As we enter the "fourth generation" of refrigerants, we consider the evolution of refrigerant molecules, the ever-changing constraints and regulations that have driven the need to consider new molecules, and the advancements in the tools and property models used to identify new molecules and design equipment using them. These separate aspects are intimately intertwined and have been in more-or-less continuous development since the earliest days of mechanical refrigeration, even if sometimes out-of-sight of the mainstream refrigeration industry. We highlight three separate, comprehensive searches for new refrigerants—in the 1920s, the 1980s, and the 2010s—that sometimes identified new molecules, but more often, validated alternatives already under consideration. A recurrent theme is that there is little that is truly new. Most of the "new" refrigerants, from R- 12 in the 1930s to R-1234yf in the early 2000s, were reported in the chemical literature decades before they were considered as refrigerants. The search for new refrigerants continued through the 1990s even as the HFCs were becoming the dominant refrigerants in commercial use. This included a return to several long-known natural refrigerants. Finally, we review the evolution of the NIST REFPROP database for the calculation of refrigerant properties.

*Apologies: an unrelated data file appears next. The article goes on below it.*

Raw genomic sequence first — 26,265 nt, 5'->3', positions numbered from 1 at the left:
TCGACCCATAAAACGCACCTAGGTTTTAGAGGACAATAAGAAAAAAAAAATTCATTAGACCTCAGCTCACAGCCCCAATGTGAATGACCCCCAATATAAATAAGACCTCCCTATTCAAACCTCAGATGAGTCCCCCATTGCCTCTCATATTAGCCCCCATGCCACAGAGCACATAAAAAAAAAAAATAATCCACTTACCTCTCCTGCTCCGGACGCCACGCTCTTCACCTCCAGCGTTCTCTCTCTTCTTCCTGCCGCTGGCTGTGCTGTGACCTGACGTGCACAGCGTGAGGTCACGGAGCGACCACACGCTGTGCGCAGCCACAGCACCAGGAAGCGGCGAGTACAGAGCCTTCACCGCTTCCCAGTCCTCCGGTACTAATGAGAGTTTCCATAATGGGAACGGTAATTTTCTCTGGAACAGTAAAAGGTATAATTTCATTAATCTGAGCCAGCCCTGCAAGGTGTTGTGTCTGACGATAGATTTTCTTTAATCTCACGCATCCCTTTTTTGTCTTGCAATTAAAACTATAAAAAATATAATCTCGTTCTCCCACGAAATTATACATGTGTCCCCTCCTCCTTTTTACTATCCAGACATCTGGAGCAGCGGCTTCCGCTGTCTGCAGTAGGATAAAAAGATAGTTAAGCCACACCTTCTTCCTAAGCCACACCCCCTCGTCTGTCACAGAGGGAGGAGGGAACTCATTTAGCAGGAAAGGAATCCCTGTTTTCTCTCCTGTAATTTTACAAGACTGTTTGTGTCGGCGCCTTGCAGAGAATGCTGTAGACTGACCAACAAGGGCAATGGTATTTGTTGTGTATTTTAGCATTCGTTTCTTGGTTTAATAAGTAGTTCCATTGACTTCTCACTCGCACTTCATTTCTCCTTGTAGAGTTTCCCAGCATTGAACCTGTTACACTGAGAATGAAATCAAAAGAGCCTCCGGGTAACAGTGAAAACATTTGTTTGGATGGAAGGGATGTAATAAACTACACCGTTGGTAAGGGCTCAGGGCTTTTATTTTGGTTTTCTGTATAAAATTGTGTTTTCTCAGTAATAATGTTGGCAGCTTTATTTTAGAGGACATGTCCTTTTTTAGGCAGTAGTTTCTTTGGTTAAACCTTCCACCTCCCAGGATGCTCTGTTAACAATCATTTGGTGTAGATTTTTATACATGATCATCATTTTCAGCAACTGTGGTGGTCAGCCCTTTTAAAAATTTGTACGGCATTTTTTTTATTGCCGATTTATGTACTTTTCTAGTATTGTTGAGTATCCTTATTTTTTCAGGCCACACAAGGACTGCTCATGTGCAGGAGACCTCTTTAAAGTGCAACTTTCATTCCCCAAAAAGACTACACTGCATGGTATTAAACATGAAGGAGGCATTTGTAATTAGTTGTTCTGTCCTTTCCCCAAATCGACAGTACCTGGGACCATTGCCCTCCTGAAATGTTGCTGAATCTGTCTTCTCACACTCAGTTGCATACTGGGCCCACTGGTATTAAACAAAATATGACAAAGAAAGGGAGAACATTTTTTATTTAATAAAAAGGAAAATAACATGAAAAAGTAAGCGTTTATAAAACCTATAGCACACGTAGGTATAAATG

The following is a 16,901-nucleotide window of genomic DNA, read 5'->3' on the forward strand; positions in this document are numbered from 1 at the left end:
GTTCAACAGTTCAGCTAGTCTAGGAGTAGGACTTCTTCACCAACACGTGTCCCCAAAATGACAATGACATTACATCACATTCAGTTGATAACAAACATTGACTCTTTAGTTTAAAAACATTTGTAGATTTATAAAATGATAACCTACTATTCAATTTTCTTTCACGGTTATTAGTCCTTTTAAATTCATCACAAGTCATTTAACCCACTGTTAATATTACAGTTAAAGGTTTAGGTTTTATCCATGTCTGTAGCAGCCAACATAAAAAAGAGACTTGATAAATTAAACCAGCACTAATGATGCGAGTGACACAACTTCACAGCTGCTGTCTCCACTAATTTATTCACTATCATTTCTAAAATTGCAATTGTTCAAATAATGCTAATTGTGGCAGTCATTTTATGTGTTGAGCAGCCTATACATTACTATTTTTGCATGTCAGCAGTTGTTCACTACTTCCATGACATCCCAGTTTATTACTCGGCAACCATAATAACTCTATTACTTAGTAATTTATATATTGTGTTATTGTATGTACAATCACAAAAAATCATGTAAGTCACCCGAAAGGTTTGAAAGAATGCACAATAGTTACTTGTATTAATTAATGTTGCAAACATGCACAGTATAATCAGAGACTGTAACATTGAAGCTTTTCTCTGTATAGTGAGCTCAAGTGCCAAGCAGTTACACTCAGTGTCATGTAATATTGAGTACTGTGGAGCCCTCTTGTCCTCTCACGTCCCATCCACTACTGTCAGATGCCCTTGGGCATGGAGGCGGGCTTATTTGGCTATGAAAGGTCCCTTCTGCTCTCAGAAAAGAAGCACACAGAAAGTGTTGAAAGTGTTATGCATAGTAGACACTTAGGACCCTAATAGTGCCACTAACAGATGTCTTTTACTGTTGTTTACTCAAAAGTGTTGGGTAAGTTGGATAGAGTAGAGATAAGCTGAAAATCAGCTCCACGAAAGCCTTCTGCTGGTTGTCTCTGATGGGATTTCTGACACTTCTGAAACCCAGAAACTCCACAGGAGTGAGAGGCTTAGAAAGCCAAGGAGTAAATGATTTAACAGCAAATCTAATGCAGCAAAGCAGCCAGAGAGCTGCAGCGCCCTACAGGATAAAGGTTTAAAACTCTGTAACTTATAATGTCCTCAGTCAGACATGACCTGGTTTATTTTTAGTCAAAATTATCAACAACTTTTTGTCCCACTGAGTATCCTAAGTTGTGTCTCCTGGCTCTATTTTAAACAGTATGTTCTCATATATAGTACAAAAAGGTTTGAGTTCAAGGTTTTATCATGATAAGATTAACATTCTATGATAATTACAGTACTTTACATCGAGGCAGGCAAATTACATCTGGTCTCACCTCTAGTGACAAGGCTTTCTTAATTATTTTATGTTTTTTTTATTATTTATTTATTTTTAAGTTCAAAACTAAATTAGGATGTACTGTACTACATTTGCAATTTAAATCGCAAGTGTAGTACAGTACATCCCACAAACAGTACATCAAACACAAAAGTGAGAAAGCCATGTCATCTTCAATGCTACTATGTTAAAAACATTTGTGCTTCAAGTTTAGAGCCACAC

and Huber, M.
The (R)Evolution of Refrigerants, Journal of Chemical and Engineering Data, [online], https://doi.org/10.1021/acs.jced.0c00338, https://tsapps.nist.gov/publication/get_pdf.cfm?pub_id=930178
(Accessed January 17, 2022)